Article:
Mr. Asis is far from alone. Migrant workers ​annually report $91 million in ​unpaid wages, according to government data.

The Labor Ministry said it is “making all-out efforts” to improve working and living conditions for these workers. It is sending inspectors to more workplaces, hiring more translators and enforcing penalties for employers who mistreat workers, it said. Some towns are building public dormitories after local farmers complained that the government was importing foreign workers without adequate housing plans.

The government has also offered “exemplary” workers visas that allow them to bring over their families. Officials have said that South Korea intends to “bring in only those foreigners essential to our society​” and “strengthening the crackdown on those illegally staying here.”

But the authorities — who plan to issue a record 165,000 temporary work visas this year — have also scaled back some services, for instance cutting off funding for nine migrant support centers.

In the decades after the Korean War, South Korea exported construction workers to the Middle East and nurses and miners to Germany. By the early 1990s, as it emerged as an economic powerhouse churning out electronics and cars, it began importing foreign workers to fill jobs shunned by its increasingly rich local work force. But these migrants, classified as “industrial trainees,” were not protected by labor laws despite their harsh working conditions.

The government introduced the Employment Permit System, or E.P.S., in 2004, eliminating middlemen and becoming the sole job broker for low-skilled migrant workers. It recruits workers on three-year visas from 16 nations, and in 2015 also started offering seasonal employment to foreigners.

But severe issues persist.

“The biggest problem with E.P.S. is that it has created a master-servant relationship between employers and foreign workers,” said Kim Dal-sung, a Methodist pastor who runs the Pocheon Migrant Worker Center.

That can mean inhumane conditions. The “housing” promised to Mr. Chhetri, the agriculture worker, turned out to be ​a used shipping container hidden inside a tattered greenhouse-like structure covered with black plastic shading.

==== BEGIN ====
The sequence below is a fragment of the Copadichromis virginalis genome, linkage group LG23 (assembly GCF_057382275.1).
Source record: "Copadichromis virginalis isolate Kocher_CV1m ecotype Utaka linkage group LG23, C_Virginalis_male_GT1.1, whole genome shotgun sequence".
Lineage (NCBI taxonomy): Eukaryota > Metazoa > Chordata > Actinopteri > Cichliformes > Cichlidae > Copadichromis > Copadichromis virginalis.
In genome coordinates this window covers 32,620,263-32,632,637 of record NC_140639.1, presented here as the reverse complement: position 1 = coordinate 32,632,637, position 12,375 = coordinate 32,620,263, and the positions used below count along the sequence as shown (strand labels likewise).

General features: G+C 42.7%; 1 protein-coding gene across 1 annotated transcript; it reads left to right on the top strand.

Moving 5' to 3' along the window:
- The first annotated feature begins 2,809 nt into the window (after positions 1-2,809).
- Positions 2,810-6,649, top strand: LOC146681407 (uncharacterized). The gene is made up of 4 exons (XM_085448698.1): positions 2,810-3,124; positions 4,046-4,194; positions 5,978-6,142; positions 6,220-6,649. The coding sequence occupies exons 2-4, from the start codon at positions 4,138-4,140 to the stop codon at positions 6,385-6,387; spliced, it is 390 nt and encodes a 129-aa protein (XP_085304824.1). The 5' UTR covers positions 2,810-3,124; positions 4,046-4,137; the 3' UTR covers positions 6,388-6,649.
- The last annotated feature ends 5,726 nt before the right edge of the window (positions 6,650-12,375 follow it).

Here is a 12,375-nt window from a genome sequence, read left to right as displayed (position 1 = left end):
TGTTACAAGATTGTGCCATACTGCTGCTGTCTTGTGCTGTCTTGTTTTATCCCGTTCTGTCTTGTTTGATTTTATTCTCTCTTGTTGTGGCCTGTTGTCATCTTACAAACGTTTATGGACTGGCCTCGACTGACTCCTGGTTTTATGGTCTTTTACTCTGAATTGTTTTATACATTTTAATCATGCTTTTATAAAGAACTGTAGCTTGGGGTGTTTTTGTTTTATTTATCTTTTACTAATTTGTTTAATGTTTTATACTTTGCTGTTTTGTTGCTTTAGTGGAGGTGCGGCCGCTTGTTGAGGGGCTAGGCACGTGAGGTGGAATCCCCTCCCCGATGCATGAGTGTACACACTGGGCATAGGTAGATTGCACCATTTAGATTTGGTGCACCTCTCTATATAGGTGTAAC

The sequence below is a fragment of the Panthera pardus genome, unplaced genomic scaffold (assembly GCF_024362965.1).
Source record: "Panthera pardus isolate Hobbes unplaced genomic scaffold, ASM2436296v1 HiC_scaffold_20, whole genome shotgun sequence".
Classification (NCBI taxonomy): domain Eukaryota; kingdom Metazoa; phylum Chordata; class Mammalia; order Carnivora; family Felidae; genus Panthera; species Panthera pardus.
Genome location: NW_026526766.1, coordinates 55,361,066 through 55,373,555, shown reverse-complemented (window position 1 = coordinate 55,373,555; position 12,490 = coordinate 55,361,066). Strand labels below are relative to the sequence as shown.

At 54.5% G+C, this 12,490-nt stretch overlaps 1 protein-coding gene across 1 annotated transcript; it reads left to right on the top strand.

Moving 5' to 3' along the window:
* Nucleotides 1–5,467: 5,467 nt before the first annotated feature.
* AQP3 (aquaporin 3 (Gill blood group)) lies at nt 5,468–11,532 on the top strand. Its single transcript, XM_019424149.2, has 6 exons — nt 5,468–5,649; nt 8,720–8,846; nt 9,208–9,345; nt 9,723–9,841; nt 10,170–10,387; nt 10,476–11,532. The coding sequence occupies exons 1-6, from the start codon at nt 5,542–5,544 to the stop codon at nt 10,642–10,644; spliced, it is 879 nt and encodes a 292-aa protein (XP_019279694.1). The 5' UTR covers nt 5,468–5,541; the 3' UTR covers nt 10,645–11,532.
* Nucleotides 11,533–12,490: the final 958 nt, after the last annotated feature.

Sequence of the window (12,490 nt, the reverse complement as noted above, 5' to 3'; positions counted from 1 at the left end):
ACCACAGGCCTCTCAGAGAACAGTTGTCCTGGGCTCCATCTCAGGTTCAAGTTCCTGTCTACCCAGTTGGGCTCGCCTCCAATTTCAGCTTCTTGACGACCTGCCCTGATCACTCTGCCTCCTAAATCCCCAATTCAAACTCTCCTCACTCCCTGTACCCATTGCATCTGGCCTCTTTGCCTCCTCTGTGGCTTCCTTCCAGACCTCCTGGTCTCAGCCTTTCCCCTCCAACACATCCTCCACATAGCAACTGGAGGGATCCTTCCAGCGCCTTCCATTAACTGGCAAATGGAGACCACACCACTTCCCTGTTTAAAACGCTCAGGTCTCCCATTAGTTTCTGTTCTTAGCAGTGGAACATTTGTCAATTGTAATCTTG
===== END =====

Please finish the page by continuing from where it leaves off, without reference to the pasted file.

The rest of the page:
During a bitter cold snap in December 2020, Nuon Sokkheng, a Cambodian migrant, died in a heatless shack. The government instituted new safety regulations, but in Pocheon many workers continue to live in substandard facilities.

If E.P.S. workers have abusive employers, they often have only two choices: endure the ordeal, hoping that their boss will help them extend or renew their visa, or work illegally for someone else and live in constant fear of immigration raids, the Rev. Kim said.

In December 2022, Ray Sree Pallab Kumar, 32, lost most of the vision in his right eye after a metal piece thrown by his manager bounced off a steel-cutting machine and hit him. But his employers, in southern Seoul, sought to blame him for the accident, according to a Korean-language statement they tried to make him sign even though he didn’t understand it.

Migrants also say they face racist or xenophobic attitudes in South Korea.

“They treat people differently according to skin colors,” said Mr. Asis, the textile worker. “In the crowded bus, they would rather stand than take an empty seat next to me. I ask myself, ‘Do I smell?’”

Biswas Sree Shonkor, 34, a plastics factory worker, said his pay remained flat while his employer gave raises to and promoted South Korean workers he helped train.

Mr. Chandra said that even worse than workplace injuries like the one he suffered in the arboretum​ was how managers insulted foreign workers, but not locals, for similar mistakes.

“​We don’t mind doing hard work​,” he said. “It’s not ​our body but our mind that tires.”